According to UNHCR guidelines, refugee camps should not be located near border areas due to safety concerns. From the very beginning of the influx of people, authorities implemented a transit location in the border area, where people who arrived would stay only a short time, before being moved to permanent camps within 72 hours. As part of that strategy, services for refugees in these border locations were kept to a minimum, with the justification that refugees would only stay a few days.
But the process of identifying and preparing appropriate spaces for permanent camps, and the scale-up of essential services within them, began late and has progressed slowly. Humanitarian assistance in the border town remains substandard. And refugees are living in unhygienic and appalling conditions, with insufficient access to water, food, health care, education, social services, and proper shelter. The situation has taken a heavy toll on both the physical and mental health of the people stuck in limbo at the border.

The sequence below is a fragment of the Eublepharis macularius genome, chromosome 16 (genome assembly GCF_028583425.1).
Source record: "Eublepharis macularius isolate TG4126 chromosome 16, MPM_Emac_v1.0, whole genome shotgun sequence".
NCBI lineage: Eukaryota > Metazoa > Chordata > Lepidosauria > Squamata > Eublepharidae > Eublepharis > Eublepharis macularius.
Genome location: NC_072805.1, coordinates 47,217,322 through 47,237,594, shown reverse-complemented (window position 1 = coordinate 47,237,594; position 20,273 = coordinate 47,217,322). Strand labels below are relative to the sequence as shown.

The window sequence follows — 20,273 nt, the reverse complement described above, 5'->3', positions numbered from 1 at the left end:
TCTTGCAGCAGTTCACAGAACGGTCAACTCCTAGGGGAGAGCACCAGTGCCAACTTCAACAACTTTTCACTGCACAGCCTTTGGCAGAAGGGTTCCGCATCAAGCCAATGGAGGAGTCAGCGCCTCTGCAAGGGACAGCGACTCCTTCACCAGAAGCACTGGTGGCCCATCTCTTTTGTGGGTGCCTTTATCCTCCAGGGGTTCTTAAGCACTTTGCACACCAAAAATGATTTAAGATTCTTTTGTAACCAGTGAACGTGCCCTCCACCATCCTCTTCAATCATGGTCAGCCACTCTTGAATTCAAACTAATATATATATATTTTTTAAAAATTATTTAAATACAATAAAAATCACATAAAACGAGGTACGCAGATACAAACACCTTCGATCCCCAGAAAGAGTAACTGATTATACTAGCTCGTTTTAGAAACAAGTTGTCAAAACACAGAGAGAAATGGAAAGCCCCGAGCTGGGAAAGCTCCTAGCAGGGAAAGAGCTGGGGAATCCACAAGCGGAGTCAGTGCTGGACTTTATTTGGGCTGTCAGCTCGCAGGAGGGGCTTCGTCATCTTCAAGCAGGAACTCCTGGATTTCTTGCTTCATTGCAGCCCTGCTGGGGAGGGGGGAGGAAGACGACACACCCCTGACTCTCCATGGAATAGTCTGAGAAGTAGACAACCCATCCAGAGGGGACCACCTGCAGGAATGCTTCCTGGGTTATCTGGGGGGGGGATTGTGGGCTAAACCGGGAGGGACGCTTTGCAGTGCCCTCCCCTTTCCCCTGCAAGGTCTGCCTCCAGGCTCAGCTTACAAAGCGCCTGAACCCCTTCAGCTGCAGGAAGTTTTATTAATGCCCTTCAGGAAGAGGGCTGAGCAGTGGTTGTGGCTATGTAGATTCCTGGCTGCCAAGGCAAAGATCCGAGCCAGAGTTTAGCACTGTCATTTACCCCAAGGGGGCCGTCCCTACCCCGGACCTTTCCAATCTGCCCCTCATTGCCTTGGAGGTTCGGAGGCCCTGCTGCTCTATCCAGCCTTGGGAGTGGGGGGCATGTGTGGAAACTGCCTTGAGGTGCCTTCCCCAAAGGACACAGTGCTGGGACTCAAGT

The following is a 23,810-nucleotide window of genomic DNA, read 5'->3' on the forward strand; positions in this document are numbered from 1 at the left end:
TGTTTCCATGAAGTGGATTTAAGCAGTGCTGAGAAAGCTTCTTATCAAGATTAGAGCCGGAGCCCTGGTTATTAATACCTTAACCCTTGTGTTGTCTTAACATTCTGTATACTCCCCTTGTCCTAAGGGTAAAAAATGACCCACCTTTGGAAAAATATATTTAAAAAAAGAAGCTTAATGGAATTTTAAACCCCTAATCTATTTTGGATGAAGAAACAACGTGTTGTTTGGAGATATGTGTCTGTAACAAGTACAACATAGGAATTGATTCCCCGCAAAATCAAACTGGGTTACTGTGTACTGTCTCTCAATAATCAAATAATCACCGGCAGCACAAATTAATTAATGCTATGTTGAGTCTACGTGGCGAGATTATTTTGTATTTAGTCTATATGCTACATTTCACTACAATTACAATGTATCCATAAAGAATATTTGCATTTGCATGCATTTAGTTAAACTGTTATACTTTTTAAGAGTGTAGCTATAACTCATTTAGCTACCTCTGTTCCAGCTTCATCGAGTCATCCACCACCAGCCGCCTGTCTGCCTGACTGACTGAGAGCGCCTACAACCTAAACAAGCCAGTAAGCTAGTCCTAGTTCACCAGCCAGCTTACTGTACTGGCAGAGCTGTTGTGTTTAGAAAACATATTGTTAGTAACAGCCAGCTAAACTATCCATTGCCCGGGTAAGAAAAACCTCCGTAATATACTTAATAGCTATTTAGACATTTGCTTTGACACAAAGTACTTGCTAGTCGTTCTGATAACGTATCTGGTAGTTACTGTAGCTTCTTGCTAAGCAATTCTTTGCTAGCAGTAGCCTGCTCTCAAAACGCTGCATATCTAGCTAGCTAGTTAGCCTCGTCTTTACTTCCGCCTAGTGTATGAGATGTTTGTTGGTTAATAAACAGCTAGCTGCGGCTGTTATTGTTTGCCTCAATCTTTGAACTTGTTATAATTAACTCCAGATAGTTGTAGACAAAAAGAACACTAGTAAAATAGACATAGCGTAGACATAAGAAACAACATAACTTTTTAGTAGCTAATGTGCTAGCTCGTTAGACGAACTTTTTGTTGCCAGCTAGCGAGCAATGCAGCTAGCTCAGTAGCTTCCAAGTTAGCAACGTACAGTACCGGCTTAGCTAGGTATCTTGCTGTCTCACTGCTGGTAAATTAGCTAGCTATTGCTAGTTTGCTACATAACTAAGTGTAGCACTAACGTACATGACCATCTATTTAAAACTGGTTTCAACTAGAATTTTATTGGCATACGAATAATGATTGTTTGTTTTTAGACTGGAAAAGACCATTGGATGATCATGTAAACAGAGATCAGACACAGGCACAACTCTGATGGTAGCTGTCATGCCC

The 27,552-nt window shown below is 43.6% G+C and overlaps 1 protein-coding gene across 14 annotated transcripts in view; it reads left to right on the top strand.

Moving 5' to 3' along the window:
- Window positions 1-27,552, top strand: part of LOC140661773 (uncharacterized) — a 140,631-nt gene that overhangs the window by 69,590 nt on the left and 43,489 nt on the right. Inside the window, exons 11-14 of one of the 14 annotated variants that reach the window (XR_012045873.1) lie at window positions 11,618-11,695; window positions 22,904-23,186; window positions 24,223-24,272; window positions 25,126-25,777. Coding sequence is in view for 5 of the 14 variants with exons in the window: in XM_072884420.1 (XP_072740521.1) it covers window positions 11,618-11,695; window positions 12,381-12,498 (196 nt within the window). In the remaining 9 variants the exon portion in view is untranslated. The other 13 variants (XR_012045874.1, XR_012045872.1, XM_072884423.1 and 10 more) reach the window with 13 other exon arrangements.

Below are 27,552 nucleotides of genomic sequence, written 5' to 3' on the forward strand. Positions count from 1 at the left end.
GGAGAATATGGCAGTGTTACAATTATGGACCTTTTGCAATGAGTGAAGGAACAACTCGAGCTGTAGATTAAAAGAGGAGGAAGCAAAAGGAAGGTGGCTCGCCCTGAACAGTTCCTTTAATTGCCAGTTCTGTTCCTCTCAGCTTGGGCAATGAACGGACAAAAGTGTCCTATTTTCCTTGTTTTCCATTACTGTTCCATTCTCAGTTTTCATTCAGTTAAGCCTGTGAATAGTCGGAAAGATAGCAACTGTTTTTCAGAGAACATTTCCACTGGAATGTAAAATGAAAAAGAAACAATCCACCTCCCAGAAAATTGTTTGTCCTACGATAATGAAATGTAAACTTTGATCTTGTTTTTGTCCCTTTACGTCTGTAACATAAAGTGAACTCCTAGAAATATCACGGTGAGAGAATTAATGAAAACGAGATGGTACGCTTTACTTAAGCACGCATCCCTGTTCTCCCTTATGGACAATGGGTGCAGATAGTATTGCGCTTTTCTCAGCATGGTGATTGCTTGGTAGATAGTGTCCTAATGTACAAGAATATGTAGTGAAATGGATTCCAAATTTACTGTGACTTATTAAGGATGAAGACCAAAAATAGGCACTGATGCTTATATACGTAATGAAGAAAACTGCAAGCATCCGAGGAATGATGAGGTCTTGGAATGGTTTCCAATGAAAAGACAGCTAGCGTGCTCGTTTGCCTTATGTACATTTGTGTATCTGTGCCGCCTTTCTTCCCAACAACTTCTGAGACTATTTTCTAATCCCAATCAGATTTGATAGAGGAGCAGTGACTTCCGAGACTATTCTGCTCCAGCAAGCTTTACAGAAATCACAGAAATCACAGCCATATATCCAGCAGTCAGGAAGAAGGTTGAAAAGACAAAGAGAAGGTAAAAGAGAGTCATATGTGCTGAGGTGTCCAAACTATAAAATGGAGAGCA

“These people had to flee a conflict zone, with many directly or indirectly affected by violence, often not knowing where their family is or if they are still alive,” says Crystal van Leeuwen, MSF emergency medical advisor. “These people were looking for safety. The current situation in Hamdayet has only created more frustrations, anxiety, and fear for this vulnerable group and is having a detrimental impact on their health.”